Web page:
Carlyle sets up energy team

The appointment of six dedicated investment professionals, headed by former Petroplus co-founder Marcel van Poecke, paves the way for a $1.5bn energy-focused vehicle.

The Carlyle Group has hired six professionals to form an international energy investment team. 

Based in London, the US firm’s new recruits will be headed by Marcel van Poecke, a co-founder of now-bankrupt Swiss refiner Petroplus. Van Poecke was CEO of the company during Carlyle’s ownership between 2005 and 2007. 

The new team will focus on oil and gas exploration and production, midstream, oil field services and refining and marketing in Europe, Africa, Latin America and Asia. “Marcel and his team expand and complement our broad-based energy investment offering. Through organic growth and strategic partnerships we have created an energy platform that can invest in energy assets located anywhere in the world,” commented Daniel D’Aniello, Carlyle chairman, in a statement.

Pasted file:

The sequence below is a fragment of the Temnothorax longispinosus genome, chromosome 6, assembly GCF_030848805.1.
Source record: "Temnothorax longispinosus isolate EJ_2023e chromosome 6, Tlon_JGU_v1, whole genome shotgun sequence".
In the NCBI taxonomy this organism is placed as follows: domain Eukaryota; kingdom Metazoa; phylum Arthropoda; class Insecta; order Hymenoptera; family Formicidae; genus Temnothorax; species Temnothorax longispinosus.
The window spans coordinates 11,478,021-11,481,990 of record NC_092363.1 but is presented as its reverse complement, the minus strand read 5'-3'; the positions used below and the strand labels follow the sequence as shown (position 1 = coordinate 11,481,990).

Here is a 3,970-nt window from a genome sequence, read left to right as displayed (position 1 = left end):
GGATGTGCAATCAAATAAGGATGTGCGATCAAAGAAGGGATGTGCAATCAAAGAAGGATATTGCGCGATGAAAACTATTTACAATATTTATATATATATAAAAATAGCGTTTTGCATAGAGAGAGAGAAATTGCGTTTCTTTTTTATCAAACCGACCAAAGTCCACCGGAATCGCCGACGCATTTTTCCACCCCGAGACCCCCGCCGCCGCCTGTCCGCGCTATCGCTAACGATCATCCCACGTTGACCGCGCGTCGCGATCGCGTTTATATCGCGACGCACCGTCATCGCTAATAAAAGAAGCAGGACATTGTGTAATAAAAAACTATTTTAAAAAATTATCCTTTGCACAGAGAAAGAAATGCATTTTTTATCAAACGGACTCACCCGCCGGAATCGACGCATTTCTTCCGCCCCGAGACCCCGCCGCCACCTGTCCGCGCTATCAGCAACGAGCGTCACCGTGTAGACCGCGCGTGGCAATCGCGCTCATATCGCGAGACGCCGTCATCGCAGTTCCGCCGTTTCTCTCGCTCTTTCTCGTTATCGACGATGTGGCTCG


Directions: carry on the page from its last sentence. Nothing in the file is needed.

Carlyle already has
 $28 billion invested
 in the energy sector

The move is expected to pave the way for a dedicated energy fund, which sources close to the matter said will be targeting around $1.5 billion. The expected vehicle already has some commitments from investors, according to reports. 

Carlyle ended its 11-year partnership with energy specialist Riverstone Holdings at the end of 2011. The two firms launched six vehicles focused on the energy and power sectors. This has helped Carlyle amass $28 billion of investments in the energy sector, made through its general buyout, infrastructure and mid-market funds. The new, dedicated fund will be its first outside North America. 

“This is a remarkable opportunity to combine my team’s international oil and gas investing experience — in particular in Europe and Africa — with Carlyle’s established energy platform. With global energy demands inexorably on the rise we believe we are well positioned to invest and create value for Carlyle’s investors,” commented van Poecke. 

Carlyle is the latest firm to devote a specific team and vehicle to the energy sector, after similar moves by other large buyout groups over the past few years. The Blackstone Group raised $2.5 billion for its first energy-focused fund last year, whilst Kohlberg Kravis Roberts is reportedly seeking $1.5 billion in commitments for its a vehicle exclusively dedicated to investments in the sector.